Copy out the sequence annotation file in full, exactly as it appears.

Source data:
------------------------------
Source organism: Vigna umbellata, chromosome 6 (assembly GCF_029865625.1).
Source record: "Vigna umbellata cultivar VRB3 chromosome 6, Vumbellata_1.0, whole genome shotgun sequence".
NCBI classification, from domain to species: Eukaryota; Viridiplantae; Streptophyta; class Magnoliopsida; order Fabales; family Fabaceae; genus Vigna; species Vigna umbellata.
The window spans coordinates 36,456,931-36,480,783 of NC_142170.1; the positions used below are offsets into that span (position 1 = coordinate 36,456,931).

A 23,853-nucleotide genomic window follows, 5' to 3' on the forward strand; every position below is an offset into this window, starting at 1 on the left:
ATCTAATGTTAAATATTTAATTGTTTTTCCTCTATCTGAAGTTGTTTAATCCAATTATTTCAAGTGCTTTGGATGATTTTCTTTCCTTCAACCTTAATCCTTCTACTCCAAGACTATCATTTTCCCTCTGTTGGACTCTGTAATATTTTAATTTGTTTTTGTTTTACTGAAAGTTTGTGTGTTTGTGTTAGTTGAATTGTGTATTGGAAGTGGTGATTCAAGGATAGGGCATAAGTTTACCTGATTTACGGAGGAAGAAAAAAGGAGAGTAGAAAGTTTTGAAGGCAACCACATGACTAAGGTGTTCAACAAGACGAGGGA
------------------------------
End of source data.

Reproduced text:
Source organism: Vigna umbellata, chromosome 6 (assembly GCF_029865625.1).
Source record: "Vigna umbellata cultivar VRB3 chromosome 6, Vumbellata_1.0, whole genome shotgun sequence".
NCBI classification, from domain to species: Eukaryota; Viridiplantae; Streptophyta; class Magnoliopsida; order Fabales; family Fabaceae; genus Vigna; species Vigna umbellata.
The window spans coordinates 36,456,931-36,480,783 of NC_142170.1; the positions used below are offsets into that span (position 1 = coordinate 36,456,931).

A 23,853-nucleotide genomic window follows, 5' to 3' on the forward strand; every position below is an offset into this window, starting at 1 on the left:
ATCTAATGTTAAATATTTAATTGTTTTTCCTCTATCTGAAGTTGTTTAATCCAATTATTTCAAGTGCTTTGGATGATTTTCTTTCCTTCAACCTTAATCCTTCTACTCCAAGACTATCATTTTCCCTCTGTTGGACTCTGTAATATTTTAATTTGTTTTTGTTTTACTGAAAGTTTGTGTGTTTGTGTTAGTTGAATTGTGTATTGGAAGTGGTGATTCAAGGATAGGGCATAAGTTTACCTGATTTACGGAGGAAGAAAAAAGGAGAGTAGAAAGTTTTGAAGGCAACCACATGACTAAGGTGTTCAACAAGACGAGGGA